Our research seeks to assess the efforts of Detroit River stakeholders to mitigate risk of human exposure to fish toxicity. We will critique the success of such processes through the perspective of those who are most effected--the fish consumer. We seek to identify those who use the Detroit River as a fishing resource and assess their knowledge, attitudes and beliefs in regards to fish contamination. We conducted creel surveys of anglers on the Canadian and US sides of the Detroit River to look at comparative aspects of jurisdictional boundaries affecting those attitudes, knowledge and beliefs. A second part of the study will create a cluster analysis of institutional behavior in regards to environmental justice issues for the population fishing from the river. Study results will be used to generate creative solutions that incorporate Environmental Justice theory and practice, and provide policy suggestions that will make consumption advisories more effective for the population it serves. This study will contribute to an integrated assessment on the causes, consequences and correctives of fish consumption advisories lead by the Cooperative Institute for Limnology and Ecosystems Research (CILER) and Michigan Sea Grant.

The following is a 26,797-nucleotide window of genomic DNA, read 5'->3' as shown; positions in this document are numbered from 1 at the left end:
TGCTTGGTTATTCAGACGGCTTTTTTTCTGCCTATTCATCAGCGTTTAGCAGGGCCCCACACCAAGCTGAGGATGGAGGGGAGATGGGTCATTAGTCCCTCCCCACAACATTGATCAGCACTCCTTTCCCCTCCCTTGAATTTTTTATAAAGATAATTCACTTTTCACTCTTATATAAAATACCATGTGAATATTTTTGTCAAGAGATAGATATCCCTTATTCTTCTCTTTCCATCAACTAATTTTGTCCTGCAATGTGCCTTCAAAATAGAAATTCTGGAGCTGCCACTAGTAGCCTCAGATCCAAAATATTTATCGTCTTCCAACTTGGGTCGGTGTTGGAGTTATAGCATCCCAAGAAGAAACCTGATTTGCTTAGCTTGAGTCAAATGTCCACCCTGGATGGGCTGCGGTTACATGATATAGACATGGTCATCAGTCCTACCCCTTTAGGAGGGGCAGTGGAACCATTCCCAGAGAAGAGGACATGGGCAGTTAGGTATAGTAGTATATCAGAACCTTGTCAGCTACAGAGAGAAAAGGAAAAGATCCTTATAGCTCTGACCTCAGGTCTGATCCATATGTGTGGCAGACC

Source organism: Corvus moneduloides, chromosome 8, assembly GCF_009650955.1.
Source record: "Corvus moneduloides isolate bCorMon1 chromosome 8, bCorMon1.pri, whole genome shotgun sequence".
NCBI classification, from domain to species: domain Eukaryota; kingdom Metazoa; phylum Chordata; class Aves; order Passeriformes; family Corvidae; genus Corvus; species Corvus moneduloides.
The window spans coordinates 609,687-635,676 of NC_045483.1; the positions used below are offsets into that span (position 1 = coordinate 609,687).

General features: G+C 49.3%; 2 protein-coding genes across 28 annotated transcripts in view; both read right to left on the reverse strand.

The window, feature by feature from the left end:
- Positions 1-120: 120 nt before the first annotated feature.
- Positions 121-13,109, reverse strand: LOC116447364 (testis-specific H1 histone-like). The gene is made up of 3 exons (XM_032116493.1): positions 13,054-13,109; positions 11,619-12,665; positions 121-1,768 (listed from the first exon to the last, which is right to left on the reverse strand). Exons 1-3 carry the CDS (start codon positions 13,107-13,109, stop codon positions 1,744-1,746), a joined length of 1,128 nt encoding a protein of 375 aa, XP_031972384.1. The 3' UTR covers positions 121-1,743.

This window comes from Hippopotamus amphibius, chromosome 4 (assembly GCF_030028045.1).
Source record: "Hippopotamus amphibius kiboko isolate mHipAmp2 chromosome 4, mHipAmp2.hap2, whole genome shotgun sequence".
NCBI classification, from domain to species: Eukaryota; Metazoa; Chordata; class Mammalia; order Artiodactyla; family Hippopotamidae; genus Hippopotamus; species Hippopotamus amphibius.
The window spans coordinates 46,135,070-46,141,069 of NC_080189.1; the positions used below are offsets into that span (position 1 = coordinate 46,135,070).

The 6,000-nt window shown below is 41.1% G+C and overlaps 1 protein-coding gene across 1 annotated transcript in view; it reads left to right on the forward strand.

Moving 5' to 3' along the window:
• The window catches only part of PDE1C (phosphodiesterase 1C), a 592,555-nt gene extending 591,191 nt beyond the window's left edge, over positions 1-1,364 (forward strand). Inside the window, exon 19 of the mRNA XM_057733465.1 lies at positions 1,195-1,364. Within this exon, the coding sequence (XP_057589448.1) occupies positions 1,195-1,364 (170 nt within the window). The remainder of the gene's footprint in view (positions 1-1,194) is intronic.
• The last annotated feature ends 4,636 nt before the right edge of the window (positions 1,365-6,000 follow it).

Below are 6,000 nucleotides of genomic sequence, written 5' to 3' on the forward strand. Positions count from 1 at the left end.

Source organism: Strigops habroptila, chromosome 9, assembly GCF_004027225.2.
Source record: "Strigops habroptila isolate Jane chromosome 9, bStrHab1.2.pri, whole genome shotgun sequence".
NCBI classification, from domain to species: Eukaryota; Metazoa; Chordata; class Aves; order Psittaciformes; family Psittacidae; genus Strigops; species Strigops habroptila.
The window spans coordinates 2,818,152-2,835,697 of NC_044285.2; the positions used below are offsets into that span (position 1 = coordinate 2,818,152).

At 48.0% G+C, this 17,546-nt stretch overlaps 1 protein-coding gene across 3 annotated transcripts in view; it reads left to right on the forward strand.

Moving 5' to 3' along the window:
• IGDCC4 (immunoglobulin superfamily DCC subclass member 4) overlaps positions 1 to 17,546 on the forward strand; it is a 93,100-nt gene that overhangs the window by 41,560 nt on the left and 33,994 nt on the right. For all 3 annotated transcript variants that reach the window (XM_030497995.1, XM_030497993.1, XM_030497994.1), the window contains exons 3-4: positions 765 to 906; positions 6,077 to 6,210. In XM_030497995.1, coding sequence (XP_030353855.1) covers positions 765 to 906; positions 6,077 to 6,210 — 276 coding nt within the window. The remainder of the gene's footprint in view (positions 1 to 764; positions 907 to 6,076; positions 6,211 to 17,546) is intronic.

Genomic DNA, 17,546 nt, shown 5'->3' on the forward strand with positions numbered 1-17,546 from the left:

Victoria Kalkirtz, MUP/MS Environmental Justice and Environmental Planning
Michelle Martinez, MS Environmental Policy and Planning
Alexandria Teague, MUP/MS Environmental Justice and Environmental Planning